Just in time for Chanukah, Israeli archeologists uncovered a rare wooden box, found in the Judean Desert, containing a small hoard of 15 silver coins, dated to the days leading up to the Maccabean Revolt. Israel Antiquities Authority said that the box offers evidence for a dramatic moment in the history of the Jewish people: the rebellion against the Syrian Greeks, the establishment of self-rule in Israel, and the rededication of the Temple in Jerusalem in the Second century BCE.
Jewish children learn all about the Maccabean revolt and how the five sons of Matityahu the High Priest led the Jewish people to victory over what was at the ti,e the world’s greatest power. And the Jewish religion teaches that after the Temple was liberated, the Menorah remained lit for eight straight days; even though, there was only oil enough for one day. The lighting of Menorah’s on each of the eight days of Chanukah is performed in memory of this.
But what really happened during the course of the war that lasted on and off for many years. We only really have the four books of the Maccabees for any historical accounts of what happened back then. But these are not even included in the Jewish Bible.
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So, this is why the discovery of this box is important.
The box was hidden in Muraba‘at Cave in the Darageh Stream Nature Reserve about 2,200 years ago, and it was discovered in excavations carried out there last May. The coin hoard has since been researched, and it will be exhibited to the public over Hannukah in the Hasmonean Museum in Modi‘in, in the context of Israel Heritage Week that takes place on Hannukah.
The rescue excavation was carried out in Muraba‘at Cave in March–May 2022 in the framework of the Judean Desert Excavation and Survey Project run by the Israel Antiquities Authority and the Archaeological Office for the Military Administration of Judea and Samaria, in cooperation with the Ministry for Jerusalem and Heritage. Among the many finds, the unique lathe-turned wooden box was discovered in a crack in the cave.
When the lid was removed, it turned out that the upper part of the box was full of packed earth and small stones. Below this earth layer, a large piece of purple woolen cloth was found, covering the 15 silver coins that were arranged with pieces of sheep’s wool in the lower part of the box.
The coin hoard, cleaned in the Israel Antiquities Authority metal finds laboratory, comprised a homogeneous group of silver tetradrachma coins, minted by Ptolemy VI, King of Egypt. Ptolemy VI reigned over Egypt at the same time as his uncle Antiochos IV Epiphanes (“the Wicked”) reigned over the Seleucid Kingdom, including Judea. The three earliest coins in the hoard were minted in 176/5 BCE, and the latest coin dated to 171/0 BCE. The name “Shalmai” in Aramaic script was found secondarily incised on one of the coins.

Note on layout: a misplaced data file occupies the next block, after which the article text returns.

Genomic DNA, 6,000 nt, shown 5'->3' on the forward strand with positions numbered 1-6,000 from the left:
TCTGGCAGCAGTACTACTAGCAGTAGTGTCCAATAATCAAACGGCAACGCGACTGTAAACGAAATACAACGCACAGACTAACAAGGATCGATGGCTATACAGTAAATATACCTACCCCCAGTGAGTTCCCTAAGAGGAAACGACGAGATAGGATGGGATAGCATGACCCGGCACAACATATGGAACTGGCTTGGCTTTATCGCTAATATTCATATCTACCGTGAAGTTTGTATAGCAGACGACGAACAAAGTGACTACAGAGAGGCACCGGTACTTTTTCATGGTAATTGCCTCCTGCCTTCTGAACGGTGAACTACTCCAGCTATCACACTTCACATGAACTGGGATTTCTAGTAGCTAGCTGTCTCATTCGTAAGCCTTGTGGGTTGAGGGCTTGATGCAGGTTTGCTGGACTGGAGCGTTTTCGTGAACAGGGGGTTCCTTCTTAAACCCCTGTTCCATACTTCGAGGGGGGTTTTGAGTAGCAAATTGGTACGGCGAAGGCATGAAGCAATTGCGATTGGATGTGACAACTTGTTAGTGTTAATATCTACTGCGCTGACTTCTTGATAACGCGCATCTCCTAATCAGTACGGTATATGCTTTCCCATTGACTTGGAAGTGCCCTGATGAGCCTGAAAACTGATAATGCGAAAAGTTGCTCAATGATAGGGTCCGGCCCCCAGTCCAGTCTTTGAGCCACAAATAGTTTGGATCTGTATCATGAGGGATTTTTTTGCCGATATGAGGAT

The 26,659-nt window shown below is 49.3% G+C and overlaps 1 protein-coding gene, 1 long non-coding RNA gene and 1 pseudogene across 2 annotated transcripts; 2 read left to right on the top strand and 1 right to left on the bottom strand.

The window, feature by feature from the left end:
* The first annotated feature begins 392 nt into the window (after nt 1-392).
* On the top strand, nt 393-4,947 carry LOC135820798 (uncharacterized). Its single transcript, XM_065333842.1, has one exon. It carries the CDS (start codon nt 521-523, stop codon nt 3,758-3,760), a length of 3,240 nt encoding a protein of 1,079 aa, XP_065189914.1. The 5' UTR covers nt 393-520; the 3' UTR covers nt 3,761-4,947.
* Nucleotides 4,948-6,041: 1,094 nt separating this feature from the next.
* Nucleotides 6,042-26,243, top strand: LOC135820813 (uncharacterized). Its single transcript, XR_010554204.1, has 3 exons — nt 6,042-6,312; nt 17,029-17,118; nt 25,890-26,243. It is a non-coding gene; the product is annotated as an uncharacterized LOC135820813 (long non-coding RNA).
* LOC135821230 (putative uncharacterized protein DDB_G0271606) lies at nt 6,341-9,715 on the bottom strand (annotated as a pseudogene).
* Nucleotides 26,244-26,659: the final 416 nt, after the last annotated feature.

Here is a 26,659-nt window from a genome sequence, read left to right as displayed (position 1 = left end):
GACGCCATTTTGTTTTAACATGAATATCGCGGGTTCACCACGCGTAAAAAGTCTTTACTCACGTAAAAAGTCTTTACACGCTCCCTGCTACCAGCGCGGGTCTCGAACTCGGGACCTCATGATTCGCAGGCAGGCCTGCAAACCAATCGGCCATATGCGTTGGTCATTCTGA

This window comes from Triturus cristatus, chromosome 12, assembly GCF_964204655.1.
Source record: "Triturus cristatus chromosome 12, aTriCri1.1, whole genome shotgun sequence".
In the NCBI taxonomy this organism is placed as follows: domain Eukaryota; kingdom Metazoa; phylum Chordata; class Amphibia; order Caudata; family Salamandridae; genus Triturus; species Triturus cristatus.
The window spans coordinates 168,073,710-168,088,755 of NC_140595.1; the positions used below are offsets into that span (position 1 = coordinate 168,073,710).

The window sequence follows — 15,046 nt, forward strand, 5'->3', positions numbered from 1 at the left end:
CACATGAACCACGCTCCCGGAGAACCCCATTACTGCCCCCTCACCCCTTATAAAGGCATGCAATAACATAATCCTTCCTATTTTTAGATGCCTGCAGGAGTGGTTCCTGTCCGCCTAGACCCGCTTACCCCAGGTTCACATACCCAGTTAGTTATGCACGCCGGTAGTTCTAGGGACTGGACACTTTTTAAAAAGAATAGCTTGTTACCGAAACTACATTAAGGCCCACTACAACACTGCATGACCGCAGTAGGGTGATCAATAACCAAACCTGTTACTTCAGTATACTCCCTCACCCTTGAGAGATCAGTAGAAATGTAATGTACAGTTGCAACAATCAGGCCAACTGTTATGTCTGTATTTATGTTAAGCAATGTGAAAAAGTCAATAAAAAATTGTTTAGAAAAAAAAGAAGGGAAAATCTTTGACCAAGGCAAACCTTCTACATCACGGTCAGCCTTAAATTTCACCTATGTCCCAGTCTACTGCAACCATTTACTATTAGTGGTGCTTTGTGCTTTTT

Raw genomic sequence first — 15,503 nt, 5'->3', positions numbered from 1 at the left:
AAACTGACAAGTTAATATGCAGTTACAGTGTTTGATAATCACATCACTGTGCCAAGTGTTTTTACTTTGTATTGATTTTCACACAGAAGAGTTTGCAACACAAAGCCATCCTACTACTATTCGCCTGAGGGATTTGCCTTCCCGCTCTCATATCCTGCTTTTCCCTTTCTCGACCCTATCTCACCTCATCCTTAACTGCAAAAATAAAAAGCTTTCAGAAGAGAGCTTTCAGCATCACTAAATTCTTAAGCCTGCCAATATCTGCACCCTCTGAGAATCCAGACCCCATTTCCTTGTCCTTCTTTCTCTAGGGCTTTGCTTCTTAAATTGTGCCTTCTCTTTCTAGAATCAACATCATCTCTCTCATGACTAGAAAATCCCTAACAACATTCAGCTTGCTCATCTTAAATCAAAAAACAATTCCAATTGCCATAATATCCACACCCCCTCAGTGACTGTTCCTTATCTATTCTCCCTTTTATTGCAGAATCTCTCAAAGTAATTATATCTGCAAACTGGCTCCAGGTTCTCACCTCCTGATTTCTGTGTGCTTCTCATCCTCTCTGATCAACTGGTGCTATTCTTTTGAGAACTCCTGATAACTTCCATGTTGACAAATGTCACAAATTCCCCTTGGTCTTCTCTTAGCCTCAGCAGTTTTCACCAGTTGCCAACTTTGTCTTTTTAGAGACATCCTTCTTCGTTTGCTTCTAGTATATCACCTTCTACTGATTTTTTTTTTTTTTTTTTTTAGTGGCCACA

Based on the date of the latest coin in the hoard in 170 BCE, the year when the hoard was hidden can be fixed to the beginning of the Maccabean Revolt, and the war declared against Antiochos Epiphanes IV decrees against the Jewish religion, or to the events that led up to the Revolt.
According to Dr Eitan Klein, who studied the coins together with Dr. Gabriela Bijovsky, Israel Antiquities Authority numismatic expert, explained “It is interesting to try to visualize the person who fled to the cave and hid his personal property here intending to return to collect it. The person was probably killed in the battles, and he did not return to collect his possessions that awaited almost 2,200 years until we retrieved it. This is an absolutely unique find, presented the first clear archaeological evidence that the Judean Desert caves played an active role as the stage of the activities of the Jewish rebels or the fugitives in the early days of the Maccabean Revolt, or the events that led up to them.
According to Dr. Klein, the Books of the Maccabees describe the dramatic events of the times that would have led people to hide their possessions in the Judean Desert, until the danger passed. One explanation could be the plundering of the Jerusalem Temple treasures by Antiochos IV, and the destruction of the Jerusalem city wall in the years that led up to the Hasmonean Revolt. Another explanation could be the religious decrees imposed on the Jews in 167 BCE. The First Book of Maccabees records that groups of Jews fled to hiding places in the desert due to the decrees imposed on the Jews: “ Then many who were seeking righteousness and justice went down to the wilderness to dwell there: they, their sons, their wives, and their cattle, because evils pressed heavily upon them. And it was reported to the king’s officers, and to the troops in Jerusalem in the city of David, that men who had rejected the king’s command had gone down to the hiding places in the wilderness. Many pursued them and overtook them; they encamped opposite them and prepared for battle against them on the sabbath day…. and they died, with their wives and children and cattle, about a thousand persons.” (I Maccabees 2:29–37).